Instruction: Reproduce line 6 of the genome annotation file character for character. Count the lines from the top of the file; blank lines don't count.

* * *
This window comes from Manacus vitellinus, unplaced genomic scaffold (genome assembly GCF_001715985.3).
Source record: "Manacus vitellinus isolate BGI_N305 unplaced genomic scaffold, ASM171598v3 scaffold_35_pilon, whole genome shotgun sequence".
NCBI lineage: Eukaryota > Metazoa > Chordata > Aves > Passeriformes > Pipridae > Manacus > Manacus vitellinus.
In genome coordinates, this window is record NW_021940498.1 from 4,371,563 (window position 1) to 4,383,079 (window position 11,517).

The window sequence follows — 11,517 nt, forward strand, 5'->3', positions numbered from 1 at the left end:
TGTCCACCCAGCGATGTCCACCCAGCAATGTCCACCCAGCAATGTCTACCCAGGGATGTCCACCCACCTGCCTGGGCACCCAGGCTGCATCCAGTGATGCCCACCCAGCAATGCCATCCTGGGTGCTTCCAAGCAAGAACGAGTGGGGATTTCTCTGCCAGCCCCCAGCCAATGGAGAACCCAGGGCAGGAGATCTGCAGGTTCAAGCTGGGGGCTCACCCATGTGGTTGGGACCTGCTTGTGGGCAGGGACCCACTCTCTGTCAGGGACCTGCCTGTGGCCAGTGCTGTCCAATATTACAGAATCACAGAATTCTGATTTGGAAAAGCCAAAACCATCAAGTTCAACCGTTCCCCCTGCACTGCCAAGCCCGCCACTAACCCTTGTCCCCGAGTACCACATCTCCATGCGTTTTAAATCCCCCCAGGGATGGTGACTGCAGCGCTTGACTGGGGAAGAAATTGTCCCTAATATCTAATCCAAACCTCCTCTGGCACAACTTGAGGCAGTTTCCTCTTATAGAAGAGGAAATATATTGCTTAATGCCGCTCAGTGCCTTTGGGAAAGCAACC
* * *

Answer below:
TGTCCACCCAGCGATGTCCACCCAGCAATGTCCACCCAGCAATGTCTACCCAGGGATGTCCACCCACCTGCCTGGGCACCCAGGCTGCATCCAGTGATGCCCACCCAGCAATGCCATCCTGGGTGCTTCCAAGCAAGAACGAGTGGGGATTTCTCTGCCAGCCCCCAGCCAATGGAGAACCCAGGGCAGGAGATCTGCAGGTTCAAGCTGGGGGCTCACCCATGTGGTTGGGACCTGCTTGTGGGCAGGGACCCACTCTCTGTCAGGGACCTGCCTGTGGCCAGTGCTGTCCAATATTACAGAATCACAGAATTCTGATTTGGAAAAGCCAAAACCATCAAGTTCAACCGTTCCCCCTGCACTGCCAAGCCCGCCACTAACCCTTGTCCCCGAGTACCACATCTCCATGCGTTTTAAATCCCCCCAGGGATGGTGACTGCAGCGCTTGACTGGGGAAGAAATTGTCCCTAATATCTAATCCAAACCTCCTCTGGCACAACTTGAGGCAGTTTCCTCTTATAGAAGAGGAAATATATTGCTTAATGCCGCTCAGTGCCTTTGGGAAAGCAACC